Editorial: In midst of budget shortfalls, MSA must rebound

Trust and financial resources go hand-in-hand in building a student coalition.

Daily Editorial Board

Every year, it seems, candidates in Minnesota Student Association (MSA) are embroiled in some debate over rule violations by the All-Campus Election Commission. Last year, for example, Abeer Syedah and Sam Marlow’s campaign violated rules about door-to-door campaigning, and were penalized with a fine. This year, allegations made by some were more severe — including those of bribery and illicit door-knocking, which have sidetracked the organization in recent months.

For MSA, creating a platform that supports students requires a strong foundation of trust and financial resources — both of which seem to have taken a dent this year.

Though they won the election, incoming MSA president Trish Palermo and vice-president Erik Hillesheim will likely face unique challenges in this coming school year as student-leaders — the first, overcoming what some perceive as diminished trust between student body and student government, instantiated by the divisiveness from the most recent election. The second: budget and funding shortfalls on campus, which could also tighten their capacity for advocacy.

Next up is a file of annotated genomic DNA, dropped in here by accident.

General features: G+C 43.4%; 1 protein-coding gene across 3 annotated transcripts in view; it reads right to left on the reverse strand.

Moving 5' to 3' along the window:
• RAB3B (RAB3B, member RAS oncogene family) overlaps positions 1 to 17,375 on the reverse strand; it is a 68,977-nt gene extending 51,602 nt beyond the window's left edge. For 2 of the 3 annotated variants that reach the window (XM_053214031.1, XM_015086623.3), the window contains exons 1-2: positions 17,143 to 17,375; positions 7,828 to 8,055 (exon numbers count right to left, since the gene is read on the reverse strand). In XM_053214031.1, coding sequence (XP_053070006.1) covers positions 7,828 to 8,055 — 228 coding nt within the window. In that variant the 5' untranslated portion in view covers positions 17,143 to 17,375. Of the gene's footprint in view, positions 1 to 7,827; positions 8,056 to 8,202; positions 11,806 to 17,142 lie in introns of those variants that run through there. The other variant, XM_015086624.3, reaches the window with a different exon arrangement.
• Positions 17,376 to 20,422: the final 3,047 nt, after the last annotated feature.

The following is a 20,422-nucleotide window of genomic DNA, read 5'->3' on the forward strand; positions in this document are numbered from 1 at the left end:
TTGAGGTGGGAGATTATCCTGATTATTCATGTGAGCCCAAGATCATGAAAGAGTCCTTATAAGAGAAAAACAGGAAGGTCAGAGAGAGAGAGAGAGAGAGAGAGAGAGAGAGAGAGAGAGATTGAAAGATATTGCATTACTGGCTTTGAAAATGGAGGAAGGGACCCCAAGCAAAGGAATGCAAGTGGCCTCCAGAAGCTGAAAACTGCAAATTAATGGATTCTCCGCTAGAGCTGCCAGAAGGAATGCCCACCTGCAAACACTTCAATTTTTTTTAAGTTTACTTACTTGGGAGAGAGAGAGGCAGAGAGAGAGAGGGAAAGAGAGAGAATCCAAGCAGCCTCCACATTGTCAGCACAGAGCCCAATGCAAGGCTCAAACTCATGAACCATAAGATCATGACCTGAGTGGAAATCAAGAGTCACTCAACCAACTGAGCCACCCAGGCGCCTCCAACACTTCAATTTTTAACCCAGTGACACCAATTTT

Currently, lawmakers in the State Legislature are debating whether to make student service fees — that fund more than 130 student groups on campus —optional, which could increase the affordability of college. While University administrators and current MSA president, Abeer Syedah, have opposed the bill, if the legislation passes, it could complicate MSAs role in advocating for student involvement on campus. It seems necessary for MSA to fight hard against this legislation, and fold the issue back into the jurisdiction of student government. MSA, as a student-run body, should be the arbiter on student affairs.

Furthermore, the MSA has come up short on sufficient funds to support grants for students’ individual or community projects during spring semester. MSA grant slush funds were heavily depleted — event grants plummeting from the original $12,500 allotment to 51 cents, and the $10,000 allotment for mission driven grants to $5,130. It’s reassuring to see that student-led campus initiatives are being funded, but if student service fees regulations are indeed changed at the Capitol, MSA will be tasked with creating a platform that can better support student programs.

With the latest onslaught of budgetary challenges, outgoing and incoming MSA leadership must prioritize building trust with disaffected populations on campus, and mitigate students’ worries over the future of their groups’ financial viability.

Correction: A previous version of this editorial mischaracterized Syedah’s violation. She was fined for separate instances of rule-breaking